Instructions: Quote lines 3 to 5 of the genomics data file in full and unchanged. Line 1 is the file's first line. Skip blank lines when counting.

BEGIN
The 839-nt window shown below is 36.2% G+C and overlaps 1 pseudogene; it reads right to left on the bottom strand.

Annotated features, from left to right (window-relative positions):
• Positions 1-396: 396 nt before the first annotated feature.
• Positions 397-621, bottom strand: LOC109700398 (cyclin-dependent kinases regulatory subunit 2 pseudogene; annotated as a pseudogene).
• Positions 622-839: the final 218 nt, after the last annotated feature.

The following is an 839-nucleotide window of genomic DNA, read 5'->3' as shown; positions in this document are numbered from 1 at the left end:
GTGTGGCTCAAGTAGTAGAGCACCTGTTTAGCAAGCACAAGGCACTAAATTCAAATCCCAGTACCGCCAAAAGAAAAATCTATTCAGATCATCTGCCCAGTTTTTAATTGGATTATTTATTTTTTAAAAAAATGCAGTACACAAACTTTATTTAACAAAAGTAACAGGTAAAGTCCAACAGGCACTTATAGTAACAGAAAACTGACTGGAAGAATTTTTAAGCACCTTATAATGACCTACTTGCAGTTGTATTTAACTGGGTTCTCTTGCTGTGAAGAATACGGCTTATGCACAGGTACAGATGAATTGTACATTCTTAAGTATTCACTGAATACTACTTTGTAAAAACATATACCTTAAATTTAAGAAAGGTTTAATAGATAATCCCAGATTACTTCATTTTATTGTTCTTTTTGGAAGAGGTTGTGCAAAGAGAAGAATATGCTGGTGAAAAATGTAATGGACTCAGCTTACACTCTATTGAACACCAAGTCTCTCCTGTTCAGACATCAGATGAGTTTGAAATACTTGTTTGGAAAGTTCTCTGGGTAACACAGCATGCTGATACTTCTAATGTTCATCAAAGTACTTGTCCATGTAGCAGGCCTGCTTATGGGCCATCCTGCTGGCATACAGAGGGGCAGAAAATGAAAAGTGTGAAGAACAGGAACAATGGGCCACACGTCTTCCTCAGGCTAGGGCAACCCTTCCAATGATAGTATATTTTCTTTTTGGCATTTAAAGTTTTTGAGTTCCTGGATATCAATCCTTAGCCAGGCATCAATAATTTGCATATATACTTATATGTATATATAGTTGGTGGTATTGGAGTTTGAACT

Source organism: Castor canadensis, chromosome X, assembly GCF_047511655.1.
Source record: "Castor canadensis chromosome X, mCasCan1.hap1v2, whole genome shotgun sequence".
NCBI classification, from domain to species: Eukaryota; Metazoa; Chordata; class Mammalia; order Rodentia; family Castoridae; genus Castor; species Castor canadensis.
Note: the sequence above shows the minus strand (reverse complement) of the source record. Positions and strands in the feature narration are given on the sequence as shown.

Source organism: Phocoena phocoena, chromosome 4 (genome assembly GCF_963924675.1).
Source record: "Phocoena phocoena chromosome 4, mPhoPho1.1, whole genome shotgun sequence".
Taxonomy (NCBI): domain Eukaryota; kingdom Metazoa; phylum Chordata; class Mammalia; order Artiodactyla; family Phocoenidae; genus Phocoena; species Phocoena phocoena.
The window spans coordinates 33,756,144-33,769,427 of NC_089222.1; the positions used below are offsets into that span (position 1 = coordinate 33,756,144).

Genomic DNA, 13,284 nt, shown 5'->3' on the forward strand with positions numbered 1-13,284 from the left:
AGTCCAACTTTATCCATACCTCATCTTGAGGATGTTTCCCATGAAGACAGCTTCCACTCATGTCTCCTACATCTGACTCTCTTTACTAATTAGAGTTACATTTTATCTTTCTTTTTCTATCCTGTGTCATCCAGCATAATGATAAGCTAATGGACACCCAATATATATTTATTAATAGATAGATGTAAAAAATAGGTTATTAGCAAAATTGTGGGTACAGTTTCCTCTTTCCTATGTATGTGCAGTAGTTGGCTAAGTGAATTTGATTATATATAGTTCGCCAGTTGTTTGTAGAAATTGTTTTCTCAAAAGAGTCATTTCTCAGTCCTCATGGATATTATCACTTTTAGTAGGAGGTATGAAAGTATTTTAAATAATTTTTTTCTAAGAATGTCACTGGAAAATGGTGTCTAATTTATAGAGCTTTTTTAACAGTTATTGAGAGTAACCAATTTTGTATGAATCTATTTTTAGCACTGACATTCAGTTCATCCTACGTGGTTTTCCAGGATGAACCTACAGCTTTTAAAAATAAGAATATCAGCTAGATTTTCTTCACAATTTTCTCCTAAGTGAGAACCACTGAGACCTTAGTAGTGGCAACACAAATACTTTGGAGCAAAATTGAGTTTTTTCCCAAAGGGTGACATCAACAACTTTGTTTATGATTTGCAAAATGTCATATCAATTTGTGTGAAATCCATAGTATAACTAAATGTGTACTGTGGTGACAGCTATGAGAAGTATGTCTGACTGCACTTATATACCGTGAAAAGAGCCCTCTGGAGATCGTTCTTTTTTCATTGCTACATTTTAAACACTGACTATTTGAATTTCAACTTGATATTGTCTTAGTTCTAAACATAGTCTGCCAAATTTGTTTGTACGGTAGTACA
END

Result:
• Positions 1-396: 396 nt before the first annotated feature.
• Positions 397-621, bottom strand: LOC109700398 (cyclin-dependent kinases regulatory subunit 2 pseudogene; annotated as a pseudogene).
• Positions 622-839: the final 218 nt, after the last annotated feature.